The U.S. Court of Appeals for the Federal Circuit has ruled in In re Bose Corporation (Fed. Cir. No. 2008-1448, 8/31/09) that fraud on the U.S. Patent and Trademark Office (“PTO”) occurs if an applicant or registrant knowingly makes a false, material misrepresentation with the intent to deceive the PTO. This case overrules the Trademark Trial and Appeal Board’s (“TTAB”) 2003 decision in Medinol v. Neuro Vasx, Inc., 67 U.S.P.Q.2d 1205 (T.T.A.B. 2003) in which the TTAB held that an applicant commits fraud when it makes material misrepresentations of fact in a declaration which it knows or should know to be false or misleading.
Prior to the decision in In re Bose Corporation, the TTAB had been following the standard it set forth for fraud in the Medinol in numerous cancellation proceedings, resulting in the cancellation of registrations in their entirety or at least the cancellation of an entire class of goods or services from a registration. In Bose, the Court made clear that there is no fraud if a false misrepresentation is occasioned by an honest misunderstanding or inadvertence without a willful intent to deceive.
Bose Corporation, the owner of the WAVE trademark, filed an opposition against an application for the mark HEXAWAVE by Hexawave, Inc. claiming HEXAWAVE was confusingly similar to Bose’s WAVE mark and other registered trademarks. Hexawave counterclaimed to cancel Bose’s WAVE registration on the grounds that Bose had committed fraud when it filed its renewal application because its declaration claimed that Bose was using the mark on all goods in the registration, including audio tape recorders and players, even though it had ceased the manufacture and sale of those goods. Bose acknowledged that it knew the audio tape recorders and players were no longer manufactured and sold but believed the WAVE mark was still in use in commerce on those goods because Bose continued to repair WAVE brand audio tape recorders and players and to transport them to customers in connection with those repairs.
The TTAB held that repair of goods did not constitute a use in commerce sufficient to maintain a trademark registration, that Bose’s belief that it was sufficient use was not reasonable, and that the statement claiming use in the renewal application was material. Accordingly, the TTAB found under Medinol that Bose committed fraud and canceled Bose’s WAVE registration in its entirety (including for goods on which the mark was still in use).
The Federal Circuit reversed and remanded, stating that it agreed with the TTAB’s position in Medinol that the appropriate inquiry when determining whether a trademark registration was obtained fraudulently is “not into the registrant’s subjective intent, but rather into the objective manifestations of that intent” and that objective manifestations “must often be inferred from the circumstances and related statement made.” However, the TTAB erred when it held that fraud could be found if an applicant or registrant makes a statement that it should have known to be false or misleading as this improperly lowered the fraud standard to the standard for a finding of simple negligence. The court went on to state, “the principle that the standard for finding intent to deceive is stricter than the standard for negligence or gross negligence, even though announced in patent inequitable conduct cases, applies with equal force to trademark fraud cases. After all, an allegation of fraud in a trademark case, as in any other case, should not be taken lightly.”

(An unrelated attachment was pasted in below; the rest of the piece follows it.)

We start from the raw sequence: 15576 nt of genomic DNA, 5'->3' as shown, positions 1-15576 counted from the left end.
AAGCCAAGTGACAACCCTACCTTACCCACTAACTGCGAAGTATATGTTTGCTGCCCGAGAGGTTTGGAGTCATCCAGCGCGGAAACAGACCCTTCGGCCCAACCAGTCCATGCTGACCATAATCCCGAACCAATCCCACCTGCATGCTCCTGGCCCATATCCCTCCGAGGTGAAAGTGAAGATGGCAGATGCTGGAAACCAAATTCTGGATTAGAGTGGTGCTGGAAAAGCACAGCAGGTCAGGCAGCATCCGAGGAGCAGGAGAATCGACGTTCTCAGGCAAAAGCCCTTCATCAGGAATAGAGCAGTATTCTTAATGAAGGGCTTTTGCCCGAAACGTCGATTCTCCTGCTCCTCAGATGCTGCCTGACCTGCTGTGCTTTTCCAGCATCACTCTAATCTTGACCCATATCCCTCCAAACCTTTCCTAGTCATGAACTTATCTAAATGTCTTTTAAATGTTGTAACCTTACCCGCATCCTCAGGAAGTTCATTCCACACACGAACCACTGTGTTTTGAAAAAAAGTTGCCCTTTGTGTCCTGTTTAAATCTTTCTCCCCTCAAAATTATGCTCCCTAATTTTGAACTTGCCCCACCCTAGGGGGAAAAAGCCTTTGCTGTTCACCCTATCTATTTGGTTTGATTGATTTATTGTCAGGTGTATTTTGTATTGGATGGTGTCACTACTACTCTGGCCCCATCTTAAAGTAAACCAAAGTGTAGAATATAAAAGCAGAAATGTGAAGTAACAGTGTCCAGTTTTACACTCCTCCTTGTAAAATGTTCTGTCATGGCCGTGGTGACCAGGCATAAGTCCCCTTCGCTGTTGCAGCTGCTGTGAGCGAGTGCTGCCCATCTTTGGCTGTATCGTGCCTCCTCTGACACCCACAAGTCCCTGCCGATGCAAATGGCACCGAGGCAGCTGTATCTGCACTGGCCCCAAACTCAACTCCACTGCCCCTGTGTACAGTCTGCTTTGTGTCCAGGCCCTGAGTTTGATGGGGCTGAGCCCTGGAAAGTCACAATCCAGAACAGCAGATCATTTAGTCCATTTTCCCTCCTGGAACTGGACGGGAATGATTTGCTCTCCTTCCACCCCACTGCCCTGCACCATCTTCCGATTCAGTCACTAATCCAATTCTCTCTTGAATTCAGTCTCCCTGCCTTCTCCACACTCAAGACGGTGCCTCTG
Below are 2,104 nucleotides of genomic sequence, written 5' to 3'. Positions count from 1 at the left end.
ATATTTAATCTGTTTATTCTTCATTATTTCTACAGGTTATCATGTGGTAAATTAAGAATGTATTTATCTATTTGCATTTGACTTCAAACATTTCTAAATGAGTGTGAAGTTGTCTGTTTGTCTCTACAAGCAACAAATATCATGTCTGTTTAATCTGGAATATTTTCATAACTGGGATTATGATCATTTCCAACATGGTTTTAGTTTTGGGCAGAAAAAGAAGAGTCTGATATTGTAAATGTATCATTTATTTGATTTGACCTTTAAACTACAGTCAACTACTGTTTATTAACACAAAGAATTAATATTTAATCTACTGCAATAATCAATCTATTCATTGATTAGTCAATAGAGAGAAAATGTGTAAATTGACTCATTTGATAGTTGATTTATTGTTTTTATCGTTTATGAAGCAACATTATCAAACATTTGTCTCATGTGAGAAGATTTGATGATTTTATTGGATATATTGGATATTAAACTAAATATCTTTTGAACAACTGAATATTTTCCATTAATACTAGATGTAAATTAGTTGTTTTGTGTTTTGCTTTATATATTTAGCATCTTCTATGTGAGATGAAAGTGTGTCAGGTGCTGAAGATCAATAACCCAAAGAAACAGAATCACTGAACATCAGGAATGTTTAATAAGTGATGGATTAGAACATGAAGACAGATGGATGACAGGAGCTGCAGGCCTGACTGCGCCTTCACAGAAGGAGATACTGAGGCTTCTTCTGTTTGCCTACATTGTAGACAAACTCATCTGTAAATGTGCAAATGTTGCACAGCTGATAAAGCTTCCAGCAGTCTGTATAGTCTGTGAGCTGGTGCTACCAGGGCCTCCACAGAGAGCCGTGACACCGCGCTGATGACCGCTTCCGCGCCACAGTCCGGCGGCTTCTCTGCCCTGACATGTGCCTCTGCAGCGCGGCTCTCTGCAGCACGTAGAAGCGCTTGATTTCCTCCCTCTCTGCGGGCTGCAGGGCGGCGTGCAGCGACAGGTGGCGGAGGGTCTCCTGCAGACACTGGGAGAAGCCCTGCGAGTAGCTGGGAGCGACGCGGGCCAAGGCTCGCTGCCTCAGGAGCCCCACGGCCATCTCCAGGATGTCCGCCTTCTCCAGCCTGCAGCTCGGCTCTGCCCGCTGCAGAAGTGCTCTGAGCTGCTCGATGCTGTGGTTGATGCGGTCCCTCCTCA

Specifically, the Federal Circuit found that because Bose believed that the statement it made in its renewal application was true at the time the renewal application was signed, there was no intent to deceive the PTO and therefore no fraud.
As we previously advised in February of this year, the trademark community has been anxiously awaiting this decision as many believed the TTAB’s ruling in Medinol applied the incorrect standard for a finding of fraud, particularly in light of the severe implications of a finding of fraud, namely the cancellation of the entire registration or at least the entire class of goods or services to which the false statement applied. Notwithstanding the Federal Circuit’s decision, trademark owners should continue to exercise care and diligence when making averments in connection with trademark applications and maintenance filings, including statements as to whether a mark is being used in commerce with particular goods or services. A trademark registration will continue to remain vulnerable to cancellation as to any goods or services set forth in a registration if the mark is not actually being used in connection with such goods or services and the trademark owner knowingly makes a false statement about the continued use of such goods or services.
For more information, please contact the author of this alert or your Michael Best attorney.